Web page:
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Pet Translator Apps? We’re Closer To Decoding Animal Language Than You Think


Dog owners will attest that we have Four-legged best friends They are very expressive creatures. For many of us, coming home after a long day of work involves wagging tails, happy jumps, or a series of playful barks and howls from our dogs. While the sentiment of “I’m glad you’re back” is conveyed, the nuances of the conversation, of course, get lost in translation.

The same can be said about human-animal interactions in the wild. Consider a hypothetical scenario in which you encounter a chimpanzee in its natural environment. Suddenly, he starts making loud, threatening noises and shows aggressive gestures. While we understand these signals as hostile based on a chimpanzee’s body language and vocalizations, the finer points of what he or she is expressing—be it fear, a territorial warning, a question, or a direct threat—remain unclear.

What if there was a way to “remove” yourself from a situation, just as you might try to de-escalate a confrontation with another human being?

Advances in machine learning are beginning to make such scenarios possible. There are now tools designed to sift through large data sets of animal sounds and actions to create a rudimentary dictionary of animal language. Here are two cases where we successfully deciphered what animals were saying.

1. Sperm whale language is being codified

Sperm whales, which are highly social animals, use a sophisticated system of clicking sounds called a coda to communicate with each other, much as humans use Morse code. These sounds are produced when these whales release air from their nasal passages.

Although we’ve been able to precisely associate distinct codes with the actual sperm whale that makes them, most aspects of its communication system were not yet understood — that is, until recently. Stady Published in Nature Communications Use AI to comb through nearly 9,000 codes and understand clicks.

Specifically, the study discovered new properties of the coda, which they called “rubato” and “ornamentation,” which change based on the context of the conversation and are constantly used and imitated among whales. Researchers have found that these codas use a system that blends rubato and ornamentation with fixed features – tempo and tempo – to create a wide range of distinct codas.

By analyzing these features using the brainpower of artificial intelligence, the researchers proposed a “sperm whale phonetic alphabet,” which is similar to our own International Phonetic Alphabet.

“Like the International Phonetic Alphabet of Human Languages, the Sperm Whale Phonetic Alphabet shows how a small set of axes of variation (place of articulation, articulation, and pitch in humans; tempo, tempo, ornamentation, and rubato in sperm whales) can give rise to a group A variety of observed phonemes (in humans) or codas (in sperm whales).”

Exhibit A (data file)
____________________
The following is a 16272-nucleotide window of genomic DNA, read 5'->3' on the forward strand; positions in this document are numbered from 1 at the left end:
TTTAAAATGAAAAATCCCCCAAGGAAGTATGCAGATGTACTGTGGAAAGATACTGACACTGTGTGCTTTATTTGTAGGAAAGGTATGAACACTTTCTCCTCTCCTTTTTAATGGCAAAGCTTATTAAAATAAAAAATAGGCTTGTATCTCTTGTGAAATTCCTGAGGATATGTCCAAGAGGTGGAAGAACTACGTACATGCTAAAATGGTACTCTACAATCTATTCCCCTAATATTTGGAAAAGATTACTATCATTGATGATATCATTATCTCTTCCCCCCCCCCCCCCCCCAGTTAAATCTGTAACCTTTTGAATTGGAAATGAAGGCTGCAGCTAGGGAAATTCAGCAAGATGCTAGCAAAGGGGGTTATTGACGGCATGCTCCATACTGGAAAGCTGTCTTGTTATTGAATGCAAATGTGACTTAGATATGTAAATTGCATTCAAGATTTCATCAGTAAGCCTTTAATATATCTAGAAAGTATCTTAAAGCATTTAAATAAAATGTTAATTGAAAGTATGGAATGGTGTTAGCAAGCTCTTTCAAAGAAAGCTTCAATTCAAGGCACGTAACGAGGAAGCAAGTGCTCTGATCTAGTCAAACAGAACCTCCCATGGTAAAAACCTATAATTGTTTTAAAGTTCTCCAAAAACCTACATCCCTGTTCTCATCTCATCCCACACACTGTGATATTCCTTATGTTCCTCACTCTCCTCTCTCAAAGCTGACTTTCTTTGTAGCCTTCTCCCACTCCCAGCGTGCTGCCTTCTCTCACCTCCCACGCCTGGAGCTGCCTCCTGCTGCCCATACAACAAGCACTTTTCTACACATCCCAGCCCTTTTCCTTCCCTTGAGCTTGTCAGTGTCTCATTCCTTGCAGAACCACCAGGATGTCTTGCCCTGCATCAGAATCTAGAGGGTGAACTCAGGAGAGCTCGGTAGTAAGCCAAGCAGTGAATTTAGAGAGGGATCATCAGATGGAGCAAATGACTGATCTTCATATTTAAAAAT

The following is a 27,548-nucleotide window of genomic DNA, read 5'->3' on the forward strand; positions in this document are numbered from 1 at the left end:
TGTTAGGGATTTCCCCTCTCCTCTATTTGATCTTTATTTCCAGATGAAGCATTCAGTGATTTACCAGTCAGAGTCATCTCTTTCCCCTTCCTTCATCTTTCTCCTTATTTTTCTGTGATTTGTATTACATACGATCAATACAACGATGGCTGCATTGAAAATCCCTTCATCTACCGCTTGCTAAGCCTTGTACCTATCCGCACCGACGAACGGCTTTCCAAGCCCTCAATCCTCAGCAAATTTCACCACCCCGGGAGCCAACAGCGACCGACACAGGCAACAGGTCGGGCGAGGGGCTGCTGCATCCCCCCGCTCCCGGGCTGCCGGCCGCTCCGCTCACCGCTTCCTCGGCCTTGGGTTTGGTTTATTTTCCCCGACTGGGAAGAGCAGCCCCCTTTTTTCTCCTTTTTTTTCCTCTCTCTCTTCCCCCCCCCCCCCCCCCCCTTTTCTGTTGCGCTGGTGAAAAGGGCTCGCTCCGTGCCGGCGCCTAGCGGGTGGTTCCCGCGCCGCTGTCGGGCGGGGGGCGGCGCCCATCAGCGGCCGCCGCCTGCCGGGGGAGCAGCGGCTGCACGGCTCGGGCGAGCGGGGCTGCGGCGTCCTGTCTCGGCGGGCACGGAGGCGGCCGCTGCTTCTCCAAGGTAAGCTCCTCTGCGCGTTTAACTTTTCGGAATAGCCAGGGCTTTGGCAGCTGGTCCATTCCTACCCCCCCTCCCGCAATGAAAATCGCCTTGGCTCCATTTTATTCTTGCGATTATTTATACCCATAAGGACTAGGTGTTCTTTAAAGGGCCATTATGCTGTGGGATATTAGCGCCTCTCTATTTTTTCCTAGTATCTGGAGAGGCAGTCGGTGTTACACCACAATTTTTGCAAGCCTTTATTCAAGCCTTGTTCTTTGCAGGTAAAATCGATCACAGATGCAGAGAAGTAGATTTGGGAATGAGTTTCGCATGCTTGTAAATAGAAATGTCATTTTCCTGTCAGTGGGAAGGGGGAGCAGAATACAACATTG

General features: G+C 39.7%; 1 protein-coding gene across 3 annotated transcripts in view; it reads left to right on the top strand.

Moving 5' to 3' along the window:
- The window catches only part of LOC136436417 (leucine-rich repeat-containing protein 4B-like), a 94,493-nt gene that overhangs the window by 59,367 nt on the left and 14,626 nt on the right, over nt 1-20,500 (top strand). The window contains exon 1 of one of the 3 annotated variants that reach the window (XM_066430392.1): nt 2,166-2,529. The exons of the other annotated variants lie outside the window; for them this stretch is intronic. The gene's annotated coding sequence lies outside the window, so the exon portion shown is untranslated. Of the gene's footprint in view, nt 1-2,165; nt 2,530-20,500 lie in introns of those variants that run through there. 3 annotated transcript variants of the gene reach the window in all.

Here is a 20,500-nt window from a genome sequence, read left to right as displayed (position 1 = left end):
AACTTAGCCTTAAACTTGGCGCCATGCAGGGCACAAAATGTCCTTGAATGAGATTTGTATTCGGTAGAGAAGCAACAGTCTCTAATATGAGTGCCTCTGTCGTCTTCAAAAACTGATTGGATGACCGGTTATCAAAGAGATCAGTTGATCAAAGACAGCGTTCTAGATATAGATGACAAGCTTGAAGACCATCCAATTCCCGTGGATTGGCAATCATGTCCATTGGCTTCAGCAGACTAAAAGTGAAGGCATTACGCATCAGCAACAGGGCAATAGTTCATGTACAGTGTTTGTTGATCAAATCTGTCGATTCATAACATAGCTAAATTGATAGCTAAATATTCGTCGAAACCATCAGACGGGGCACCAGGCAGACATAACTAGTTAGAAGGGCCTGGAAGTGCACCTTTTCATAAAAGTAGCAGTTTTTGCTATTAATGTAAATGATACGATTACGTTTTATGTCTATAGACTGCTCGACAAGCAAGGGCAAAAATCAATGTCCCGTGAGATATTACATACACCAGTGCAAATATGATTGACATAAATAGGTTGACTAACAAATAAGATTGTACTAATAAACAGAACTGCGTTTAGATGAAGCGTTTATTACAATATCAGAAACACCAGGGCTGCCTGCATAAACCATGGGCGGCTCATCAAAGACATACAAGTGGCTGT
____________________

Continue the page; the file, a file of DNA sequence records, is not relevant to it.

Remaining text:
2. “DeepSqueak” is like Google Translate for rodent noise

Rodents, including mice and rats, communicate using high-pitched ultrasonic vocalizations (USVs). These vocalizations are often at frequencies above the range of human hearing.

Humans can typically hear sounds up to about 20 kHz, while rodent sounds can range from 20 kHz to over 100 kHz, making them inaudible to us without specialized equipment. Study of these sounds, although non-invasive, was considered expensive and laborious until that time deepsquicka machine learning tool, was developed in 2018 to detect these high-pitched squeaks.

Speaking to DW, the lead researcher behind DeepSqueak, Kevin Covey says“AI and deep learning tools are not magic. They will not suddenly translate all animal sounds into English. The hard work is done by biologists who need to observe animals in many situations and correlate calls with behaviors, emotions, etc.

What the software does is simplify the research process by isolating rodent calls from raw audio, matching them with similar sounds and providing insight into the behaviors of these animals. It’s essentially a sophisticated translator, decoding the language of rodents’ ultrasounds into data that researchers can analyze.

Such examples, as we begin to understand communication between animals, are becoming increasingly common, illustrating the rapid development of our technological capabilities. Although still in its early stages, the feasibility of human-animal communication – both theoretically and practically – is becoming clear.

Today, we may not yet be able to chat freely with our pets, but consider this: Just a few years ago, advanced AI tools like ChatGPT seemed like futuristic dreams. Now, they have become part of our daily lives. This rapid progress suggests that meaningful dialogues with animals may soon be within our reach.



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